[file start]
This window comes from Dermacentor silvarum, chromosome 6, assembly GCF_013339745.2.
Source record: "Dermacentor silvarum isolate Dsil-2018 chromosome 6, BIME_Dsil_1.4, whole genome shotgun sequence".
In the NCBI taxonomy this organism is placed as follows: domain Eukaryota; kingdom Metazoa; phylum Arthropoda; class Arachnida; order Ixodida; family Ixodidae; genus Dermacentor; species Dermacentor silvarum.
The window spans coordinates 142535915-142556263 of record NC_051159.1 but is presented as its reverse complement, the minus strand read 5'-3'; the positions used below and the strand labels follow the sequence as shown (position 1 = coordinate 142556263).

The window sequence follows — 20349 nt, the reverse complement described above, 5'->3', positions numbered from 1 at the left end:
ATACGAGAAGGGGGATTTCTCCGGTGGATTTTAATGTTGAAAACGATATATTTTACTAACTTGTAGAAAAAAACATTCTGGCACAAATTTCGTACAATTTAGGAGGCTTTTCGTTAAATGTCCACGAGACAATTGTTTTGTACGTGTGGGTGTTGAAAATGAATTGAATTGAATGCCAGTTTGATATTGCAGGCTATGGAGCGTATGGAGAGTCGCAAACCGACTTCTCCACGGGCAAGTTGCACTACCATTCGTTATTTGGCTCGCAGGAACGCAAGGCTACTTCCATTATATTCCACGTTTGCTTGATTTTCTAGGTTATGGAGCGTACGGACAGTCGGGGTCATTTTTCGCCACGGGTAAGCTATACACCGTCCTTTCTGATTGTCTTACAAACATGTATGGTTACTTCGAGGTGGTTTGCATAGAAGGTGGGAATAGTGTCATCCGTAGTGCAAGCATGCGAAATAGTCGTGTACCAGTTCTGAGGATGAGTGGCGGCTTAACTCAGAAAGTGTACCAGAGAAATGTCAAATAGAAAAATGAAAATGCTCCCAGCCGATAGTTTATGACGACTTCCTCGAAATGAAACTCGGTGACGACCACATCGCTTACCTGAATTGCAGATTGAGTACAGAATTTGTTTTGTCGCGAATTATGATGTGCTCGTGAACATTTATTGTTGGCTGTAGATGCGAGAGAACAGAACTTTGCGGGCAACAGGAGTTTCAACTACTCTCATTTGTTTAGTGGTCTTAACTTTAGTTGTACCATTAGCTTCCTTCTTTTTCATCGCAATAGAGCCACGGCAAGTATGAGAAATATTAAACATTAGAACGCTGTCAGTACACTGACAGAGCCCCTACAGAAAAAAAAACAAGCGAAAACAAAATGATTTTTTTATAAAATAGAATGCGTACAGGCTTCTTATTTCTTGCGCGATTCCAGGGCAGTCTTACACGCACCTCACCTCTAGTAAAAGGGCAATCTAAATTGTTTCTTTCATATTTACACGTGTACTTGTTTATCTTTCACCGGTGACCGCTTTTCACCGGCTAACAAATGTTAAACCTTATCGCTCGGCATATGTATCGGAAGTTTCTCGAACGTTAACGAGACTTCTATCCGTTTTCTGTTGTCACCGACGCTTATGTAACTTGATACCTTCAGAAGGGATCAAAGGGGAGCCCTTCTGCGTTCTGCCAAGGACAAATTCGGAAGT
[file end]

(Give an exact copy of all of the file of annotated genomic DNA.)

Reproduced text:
This window comes from Dermacentor silvarum, chromosome 6, assembly GCF_013339745.2.
Source record: "Dermacentor silvarum isolate Dsil-2018 chromosome 6, BIME_Dsil_1.4, whole genome shotgun sequence".
In the NCBI taxonomy this organism is placed as follows: domain Eukaryota; kingdom Metazoa; phylum Arthropoda; class Arachnida; order Ixodida; family Ixodidae; genus Dermacentor; species Dermacentor silvarum.
The window spans coordinates 142535915-142556263 of record NC_051159.1 but is presented as its reverse complement, the minus strand read 5'-3'; the positions used below and the strand labels follow the sequence as shown (position 1 = coordinate 142556263).

The window sequence follows — 20349 nt, the reverse complement described above, 5'->3', positions numbered from 1 at the left end:
ATACGAGAAGGGGGATTTCTCCGGTGGATTTTAATGTTGAAAACGATATATTTTACTAACTTGTAGAAAAAAACATTCTGGCACAAATTTCGTACAATTTAGGAGGCTTTTCGTTAAATGTCCACGAGACAATTGTTTTGTACGTGTGGGTGTTGAAAATGAATTGAATTGAATGCCAGTTTGATATTGCAGGCTATGGAGCGTATGGAGAGTCGCAAACCGACTTCTCCACGGGCAAGTTGCACTACCATTCGTTATTTGGCTCGCAGGAACGCAAGGCTACTTCCATTATATTCCACGTTTGCTTGATTTTCTAGGTTATGGAGCGTACGGACAGTCGGGGTCATTTTTCGCCACGGGTAAGCTATACACCGTCCTTTCTGATTGTCTTACAAACATGTATGGTTACTTCGAGGTGGTTTGCATAGAAGGTGGGAATAGTGTCATCCGTAGTGCAAGCATGCGAAATAGTCGTGTACCAGTTCTGAGGATGAGTGGCGGCTTAACTCAGAAAGTGTACCAGAGAAATGTCAAATAGAAAAATGAAAATGCTCCCAGCCGATAGTTTATGACGACTTCCTCGAAATGAAACTCGGTGACGACCACATCGCTTACCTGAATTGCAGATTGAGTACAGAATTTGTTTTGTCGCGAATTATGATGTGCTCGTGAACATTTATTGTTGGCTGTAGATGCGAGAGAACAGAACTTTGCGGGCAACAGGAGTTTCAACTACTCTCATTTGTTTAGTGGTCTTAACTTTAGTTGTACCATTAGCTTCCTTCTTTTTCATCGCAATAGAGCCACGGCAAGTATGAGAAATATTAAACATTAGAACGCTGTCAGTACACTGACAGAGCCCCTACAGAAAAAAAAACAAGCGAAAACAAAATGATTTTTTTATAAAATAGAATGCGTACAGGCTTCTTATTTCTTGCGCGATTCCAGGGCAGTCTTACACGCACCTCACCTCTAGTAAAAGGGCAATCTAAATTGTTTCTTTCATATTTACACGTGTACTTGTTTATCTTTCACCGGTGACCGCTTTTCACCGGCTAACAAATGTTAAACCTTATCGCTCGGCATATGTATCGGAAGTTTCTCGAACGTTAACGAGACTTCTATCCGTTTTCTGTTGTCACCGACGCTTATGTAACTTGATACCTTCAGAAGGGATCAAAGGGGAGCCCTTCTGCGTTCTGCCAAGGACAAATTCGGAAGT